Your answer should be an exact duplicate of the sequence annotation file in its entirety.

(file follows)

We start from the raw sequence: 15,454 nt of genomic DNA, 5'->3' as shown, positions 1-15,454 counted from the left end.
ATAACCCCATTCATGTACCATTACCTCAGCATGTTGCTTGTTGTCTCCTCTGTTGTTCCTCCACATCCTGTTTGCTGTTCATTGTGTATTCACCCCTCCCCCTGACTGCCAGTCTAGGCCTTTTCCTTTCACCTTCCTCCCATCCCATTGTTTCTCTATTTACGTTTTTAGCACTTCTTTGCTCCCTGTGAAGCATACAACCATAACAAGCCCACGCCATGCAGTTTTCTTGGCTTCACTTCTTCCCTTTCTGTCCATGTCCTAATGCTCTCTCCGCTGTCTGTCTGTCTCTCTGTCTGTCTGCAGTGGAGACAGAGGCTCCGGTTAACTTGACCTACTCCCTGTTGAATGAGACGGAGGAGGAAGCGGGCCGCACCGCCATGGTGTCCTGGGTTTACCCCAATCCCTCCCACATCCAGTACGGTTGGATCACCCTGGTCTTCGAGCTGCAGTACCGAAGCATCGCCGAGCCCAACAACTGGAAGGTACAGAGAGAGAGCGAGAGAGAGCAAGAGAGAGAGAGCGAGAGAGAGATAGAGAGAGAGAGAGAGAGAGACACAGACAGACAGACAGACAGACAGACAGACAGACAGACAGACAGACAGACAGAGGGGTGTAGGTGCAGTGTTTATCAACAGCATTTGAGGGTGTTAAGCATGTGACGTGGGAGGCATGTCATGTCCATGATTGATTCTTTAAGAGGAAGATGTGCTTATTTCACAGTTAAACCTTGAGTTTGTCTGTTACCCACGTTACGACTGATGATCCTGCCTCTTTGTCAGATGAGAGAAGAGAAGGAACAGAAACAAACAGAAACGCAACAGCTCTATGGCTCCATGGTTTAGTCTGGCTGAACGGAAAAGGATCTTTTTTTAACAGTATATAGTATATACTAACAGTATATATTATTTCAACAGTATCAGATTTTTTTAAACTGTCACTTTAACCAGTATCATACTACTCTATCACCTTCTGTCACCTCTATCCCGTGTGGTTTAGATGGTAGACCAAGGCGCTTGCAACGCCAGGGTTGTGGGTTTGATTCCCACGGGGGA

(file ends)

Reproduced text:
We start from the raw sequence: 15,454 nt of genomic DNA, 5'->3' as shown, positions 1-15,454 counted from the left end.
ATAACCCCATTCATGTACCATTACCTCAGCATGTTGCTTGTTGTCTCCTCTGTTGTTCCTCCACATCCTGTTTGCTGTTCATTGTGTATTCACCCCTCCCCCTGACTGCCAGTCTAGGCCTTTTCCTTTCACCTTCCTCCCATCCCATTGTTTCTCTATTTACGTTTTTAGCACTTCTTTGCTCCCTGTGAAGCATACAACCATAACAAGCCCACGCCATGCAGTTTTCTTGGCTTCACTTCTTCCCTTTCTGTCCATGTCCTAATGCTCTCTCCGCTGTCTGTCTGTCTCTCTGTCTGTCTGCAGTGGAGACAGAGGCTCCGGTTAACTTGACCTACTCCCTGTTGAATGAGACGGAGGAGGAAGCGGGCCGCACCGCCATGGTGTCCTGGGTTTACCCCAATCCCTCCCACATCCAGTACGGTTGGATCACCCTGGTCTTCGAGCTGCAGTACCGAAGCATCGCCGAGCCCAACAACTGGAAGGTACAGAGAGAGAGCGAGAGAGAGCAAGAGAGAGAGAGCGAGAGAGAGATAGAGAGAGAGAGAGAGAGAGACACAGACAGACAGACAGACAGACAGACAGACAGACAGACAGACAGACAGACAGAGGGGTGTAGGTGCAGTGTTTATCAACAGCATTTGAGGGTGTTAAGCATGTGACGTGGGAGGCATGTCATGTCCATGATTGATTCTTTAAGAGGAAGATGTGCTTATTTCACAGTTAAACCTTGAGTTTGTCTGTTACCCACGTTACGACTGATGATCCTGCCTCTTTGTCAGATGAGAGAAGAGAAGGAACAGAAACAAACAGAAACGCAACAGCTCTATGGCTCCATGGTTTAGTCTGGCTGAACGGAAAAGGATCTTTTTTTAACAGTATATAGTATATACTAACAGTATATATTATTTCAACAGTATCAGATTTTTTTAAACTGTCACTTTAACCAGTATCATACTACTCTATCACCTTCTGTCACCTCTATCCCGTGTGGTTTAGATGGTAGACCAAGGCGCTTGCAACGCCAGGGTTGTGGGTTTGATTCCCACGGGGGA